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Viscount Brookeborough: My Lords, I rise to support Amendment No. 8. I fully support the intention of gaining the 50:50 balance or at least of ensuring that Roman Catholics and other groups are correctly and proportionately represented within the police. I would point out that the system being discussed is also applicable, under Clause 46(5), to the police support staff. They should all come under the same provisions. However, the arguments put forward by the noble Lords, Lord Molyneaux and Lord Glentoran, have covered all there is to be said about our disgust for discrimination and, as it appears to us, the dodgy way in which it is proposed to be dealt with. It would not be necessary if the right atmosphere and the right support from various quarters were present.

In Committee, the Minister stopped me in my tracks by saying me that I was going round and round in circles when I was talking about how the provisions would work in practice. It is worth looking at how the system works at the moment. There are successive

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competitions for people who wish to join the police force. There are plenty of applicants but, sadly, very few Roman Catholics. There are up to 4,000 applicants in each of those competitions. Each competition normally provides at least enough potential recruits to supply up to three or four cadres of recruits of about 90 each. Quite a number of people pass. They reach a mark--be it of literacy, competence or future ability--and they are graded, because the police force in Northern Ireland needs, as does any other police force, to take the best available recruits.

Many people pass--I think sometimes in their thousands; the noble and learned Lord may have a more accurate figure--and are placed in the pool. But the Chief Constable does not leave them in the pool, shut his eyes and pluck out 90 for this cadre and 90 for that cadre. He selects people in an order of merit and offers them a chance to join the force. This enables him to achieve a police force which is worthy of the name and worthy to carry out its functions in society to the best of its ability.

What the Minister is insisting on here--this is where the noble and learned Lord said that I was going round and round in circles--is a pool containing lots of people. When the Chief Constable wants another cadre, he will come along one day and simply take out another 90 names. That will happen even without the discrimination that we do not like, which will distort the selection system even more.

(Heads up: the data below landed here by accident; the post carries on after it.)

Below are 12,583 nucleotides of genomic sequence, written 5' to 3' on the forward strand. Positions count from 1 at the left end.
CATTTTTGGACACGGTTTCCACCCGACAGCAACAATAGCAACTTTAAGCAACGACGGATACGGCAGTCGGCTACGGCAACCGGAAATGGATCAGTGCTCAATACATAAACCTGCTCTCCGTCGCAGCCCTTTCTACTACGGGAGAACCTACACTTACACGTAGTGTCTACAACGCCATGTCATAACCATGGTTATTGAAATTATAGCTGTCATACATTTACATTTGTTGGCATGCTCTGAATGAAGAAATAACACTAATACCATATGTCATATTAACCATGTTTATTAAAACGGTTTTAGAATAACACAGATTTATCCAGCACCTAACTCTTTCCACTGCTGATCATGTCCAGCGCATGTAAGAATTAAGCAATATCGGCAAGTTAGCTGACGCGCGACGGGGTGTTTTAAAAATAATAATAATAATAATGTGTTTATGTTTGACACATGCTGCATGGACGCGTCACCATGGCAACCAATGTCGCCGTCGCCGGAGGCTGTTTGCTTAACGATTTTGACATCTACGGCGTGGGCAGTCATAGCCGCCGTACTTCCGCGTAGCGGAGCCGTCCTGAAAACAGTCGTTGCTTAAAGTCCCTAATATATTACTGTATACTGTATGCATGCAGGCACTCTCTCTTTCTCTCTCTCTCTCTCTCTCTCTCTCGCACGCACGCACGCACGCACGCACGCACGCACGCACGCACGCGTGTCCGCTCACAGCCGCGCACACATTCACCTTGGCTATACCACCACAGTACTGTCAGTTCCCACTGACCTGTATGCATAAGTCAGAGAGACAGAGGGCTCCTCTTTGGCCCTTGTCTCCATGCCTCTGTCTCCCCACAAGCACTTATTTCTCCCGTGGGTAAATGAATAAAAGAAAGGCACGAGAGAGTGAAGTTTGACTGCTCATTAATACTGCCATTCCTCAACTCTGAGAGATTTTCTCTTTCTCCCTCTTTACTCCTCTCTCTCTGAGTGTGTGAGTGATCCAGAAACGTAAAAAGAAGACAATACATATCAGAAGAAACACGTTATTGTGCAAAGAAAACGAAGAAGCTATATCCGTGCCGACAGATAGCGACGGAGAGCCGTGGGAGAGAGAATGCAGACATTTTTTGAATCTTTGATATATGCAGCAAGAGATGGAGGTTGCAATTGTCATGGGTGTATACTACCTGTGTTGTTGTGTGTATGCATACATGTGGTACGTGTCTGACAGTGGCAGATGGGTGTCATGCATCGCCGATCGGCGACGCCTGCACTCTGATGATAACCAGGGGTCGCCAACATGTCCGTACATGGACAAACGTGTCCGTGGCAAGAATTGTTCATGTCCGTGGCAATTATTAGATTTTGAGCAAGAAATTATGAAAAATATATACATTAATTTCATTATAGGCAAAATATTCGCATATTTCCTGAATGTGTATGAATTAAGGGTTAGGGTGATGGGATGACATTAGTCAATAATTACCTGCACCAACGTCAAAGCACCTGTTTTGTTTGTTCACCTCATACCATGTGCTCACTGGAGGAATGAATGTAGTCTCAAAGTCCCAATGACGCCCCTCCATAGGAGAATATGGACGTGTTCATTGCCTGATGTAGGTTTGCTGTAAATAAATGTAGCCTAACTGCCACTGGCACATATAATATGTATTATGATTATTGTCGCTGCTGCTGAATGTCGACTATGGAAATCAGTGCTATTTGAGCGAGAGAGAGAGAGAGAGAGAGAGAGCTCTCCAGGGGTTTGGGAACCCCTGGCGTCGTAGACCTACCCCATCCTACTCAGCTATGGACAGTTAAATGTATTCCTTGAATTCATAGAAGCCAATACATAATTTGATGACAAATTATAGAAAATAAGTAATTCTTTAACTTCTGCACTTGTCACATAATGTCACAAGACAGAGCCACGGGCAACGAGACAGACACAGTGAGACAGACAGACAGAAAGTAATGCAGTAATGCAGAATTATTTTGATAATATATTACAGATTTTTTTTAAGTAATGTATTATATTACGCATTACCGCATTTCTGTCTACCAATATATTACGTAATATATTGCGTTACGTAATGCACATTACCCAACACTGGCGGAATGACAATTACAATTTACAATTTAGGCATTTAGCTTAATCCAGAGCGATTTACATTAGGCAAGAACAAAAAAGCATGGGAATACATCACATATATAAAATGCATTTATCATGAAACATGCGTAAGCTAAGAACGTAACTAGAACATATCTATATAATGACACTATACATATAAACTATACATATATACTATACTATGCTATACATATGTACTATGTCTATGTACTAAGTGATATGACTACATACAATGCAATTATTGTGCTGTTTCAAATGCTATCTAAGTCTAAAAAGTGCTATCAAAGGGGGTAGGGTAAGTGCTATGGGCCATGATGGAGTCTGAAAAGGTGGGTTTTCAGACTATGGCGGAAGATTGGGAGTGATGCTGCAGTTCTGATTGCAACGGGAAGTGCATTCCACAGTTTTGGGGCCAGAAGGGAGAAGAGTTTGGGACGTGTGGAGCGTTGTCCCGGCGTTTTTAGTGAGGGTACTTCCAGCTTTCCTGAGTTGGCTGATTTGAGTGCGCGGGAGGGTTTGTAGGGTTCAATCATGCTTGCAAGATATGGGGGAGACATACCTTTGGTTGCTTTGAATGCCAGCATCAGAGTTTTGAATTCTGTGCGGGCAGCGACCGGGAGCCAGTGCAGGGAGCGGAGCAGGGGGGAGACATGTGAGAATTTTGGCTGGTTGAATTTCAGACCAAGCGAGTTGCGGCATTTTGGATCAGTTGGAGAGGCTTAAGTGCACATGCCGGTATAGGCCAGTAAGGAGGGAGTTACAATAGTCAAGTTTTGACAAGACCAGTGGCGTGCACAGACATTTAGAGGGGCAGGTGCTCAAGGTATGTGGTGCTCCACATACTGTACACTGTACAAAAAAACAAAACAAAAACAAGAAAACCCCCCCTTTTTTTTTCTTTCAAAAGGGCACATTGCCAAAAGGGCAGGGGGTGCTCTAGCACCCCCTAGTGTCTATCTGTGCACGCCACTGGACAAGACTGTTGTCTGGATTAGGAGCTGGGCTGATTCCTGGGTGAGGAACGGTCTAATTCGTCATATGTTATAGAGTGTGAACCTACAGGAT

Such a situation is virtually impossible to work. I felt that the Minister rather glossed over it and said "Do not worry. The NIO and the RUC will sort it out". I have tried to break out of that circle. I have approached extremely senior representatives of the RUC, and they say categorically that they have asked the Northern Ireland Office--and, through it, the Government--how on earth they can work such a system. They have been to recruiting agents and outside consultants, not one of whom has heard of anyone recruiting in such a way.

What would happen if a recruit who had a degree in criminology and was an extremely good leader passed the qualification test? He may be suitable to become a future chief constable but, because the names will be plucked out of the pool without any order of merit, he will be lucky to be chosen.

This will have two effects. First, how long will somebody who has the kind abilities that we want for the police force sit around and wait on the off chance that someone will pick his name out of the hat? I would guess not very long. The police force is a well paid and professional body. The people who go into it are not fools; they want a well paid and professional job. If they see that they cannot get it on their merits, they will not be there to take it. Perhaps the Minister can say how this will work. I want--we all want--the best police force we can have.

The second effect is this. Having got people from a lower grade through, and having distorted selection to correct the imbalance--perhaps by enlisting Roman Catholics who did not achieve the grade but who are necessary to meet the 50:50 requirement--what

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happens on promotion? If the Government are capable of sorting it out at constable level, what do we do thereafter? Logically, not everyone will be in line for promotion--and promotion will be on merit; it has to be.

For those reasons I support the gist of these amendments, in particular Amendment No. 8.

Lord Peyton of Yeovil: My Lords, I have not taken part in the debates on the Bill, largely because I did not think that there was anything helpful I could say. Having reached the present stage, it is not easy to see an alternative step to that represented by the Bill. It is one more lesson that, if you appease violence, you are almost certainly going to have to take one step after another which you would not take had you had a chance to look at them ab initio.